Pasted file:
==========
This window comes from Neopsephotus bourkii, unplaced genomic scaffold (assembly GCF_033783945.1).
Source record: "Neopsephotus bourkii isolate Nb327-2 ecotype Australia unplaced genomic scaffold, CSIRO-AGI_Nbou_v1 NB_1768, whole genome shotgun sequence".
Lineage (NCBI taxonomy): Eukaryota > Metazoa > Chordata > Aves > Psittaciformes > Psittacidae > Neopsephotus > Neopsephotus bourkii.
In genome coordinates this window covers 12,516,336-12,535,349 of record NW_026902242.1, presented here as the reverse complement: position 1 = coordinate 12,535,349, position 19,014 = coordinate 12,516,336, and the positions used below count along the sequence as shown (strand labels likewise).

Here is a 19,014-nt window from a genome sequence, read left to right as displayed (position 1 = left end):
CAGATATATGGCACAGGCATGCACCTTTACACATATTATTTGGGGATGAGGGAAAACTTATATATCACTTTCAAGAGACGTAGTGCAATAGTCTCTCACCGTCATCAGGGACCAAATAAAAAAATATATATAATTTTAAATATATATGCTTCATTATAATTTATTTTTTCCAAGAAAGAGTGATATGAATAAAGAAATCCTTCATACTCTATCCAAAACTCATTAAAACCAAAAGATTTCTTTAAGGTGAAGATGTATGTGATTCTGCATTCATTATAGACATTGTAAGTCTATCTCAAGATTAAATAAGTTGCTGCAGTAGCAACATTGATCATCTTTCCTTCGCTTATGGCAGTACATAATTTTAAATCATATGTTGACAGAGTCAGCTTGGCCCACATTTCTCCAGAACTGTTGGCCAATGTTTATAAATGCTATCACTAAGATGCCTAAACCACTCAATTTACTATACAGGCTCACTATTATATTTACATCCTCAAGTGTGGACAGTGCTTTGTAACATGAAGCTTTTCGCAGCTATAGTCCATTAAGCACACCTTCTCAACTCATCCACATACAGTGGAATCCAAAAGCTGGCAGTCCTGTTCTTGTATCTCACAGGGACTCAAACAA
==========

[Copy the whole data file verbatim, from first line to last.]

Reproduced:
This window comes from Neopsephotus bourkii, unplaced genomic scaffold (assembly GCF_033783945.1).
Source record: "Neopsephotus bourkii isolate Nb327-2 ecotype Australia unplaced genomic scaffold, CSIRO-AGI_Nbou_v1 NB_1768, whole genome shotgun sequence".
Lineage (NCBI taxonomy): Eukaryota > Metazoa > Chordata > Aves > Psittaciformes > Psittacidae > Neopsephotus > Neopsephotus bourkii.
In genome coordinates this window covers 12,516,336-12,535,349 of record NW_026902242.1, presented here as the reverse complement: position 1 = coordinate 12,535,349, position 19,014 = coordinate 12,516,336, and the positions used below count along the sequence as shown (strand labels likewise).

Here is a 19,014-nt window from a genome sequence, read left to right as displayed (position 1 = left end):
CAGATATATGGCACAGGCATGCACCTTTACACATATTATTTGGGGATGAGGGAAAACTTATATATCACTTTCAAGAGACGTAGTGCAATAGTCTCTCACCGTCATCAGGGACCAAATAAAAAAATATATATAATTTTAAATATATATGCTTCATTATAATTTATTTTTTCCAAGAAAGAGTGATATGAATAAAGAAATCCTTCATACTCTATCCAAAACTCATTAAAACCAAAAGATTTCTTTAAGGTGAAGATGTATGTGATTCTGCATTCATTATAGACATTGTAAGTCTATCTCAAGATTAAATAAGTTGCTGCAGTAGCAACATTGATCATCTTTCCTTCGCTTATGGCAGTACATAATTTTAAATCATATGTTGACAGAGTCAGCTTGGCCCACATTTCTCCAGAACTGTTGGCCAATGTTTATAAATGCTATCACTAAGATGCCTAAACCACTCAATTTACTATACAGGCTCACTATTATATTTACATCCTCAAGTGTGGACAGTGCTTTGTAACATGAAGCTTTTCGCAGCTATAGTCCATTAAGCACACCTTCTCAACTCATCCACATACAGTGGAATCCAAAAGCTGGCAGTCCTGTTCTTGTATCTCACAGGGACTCAAACAA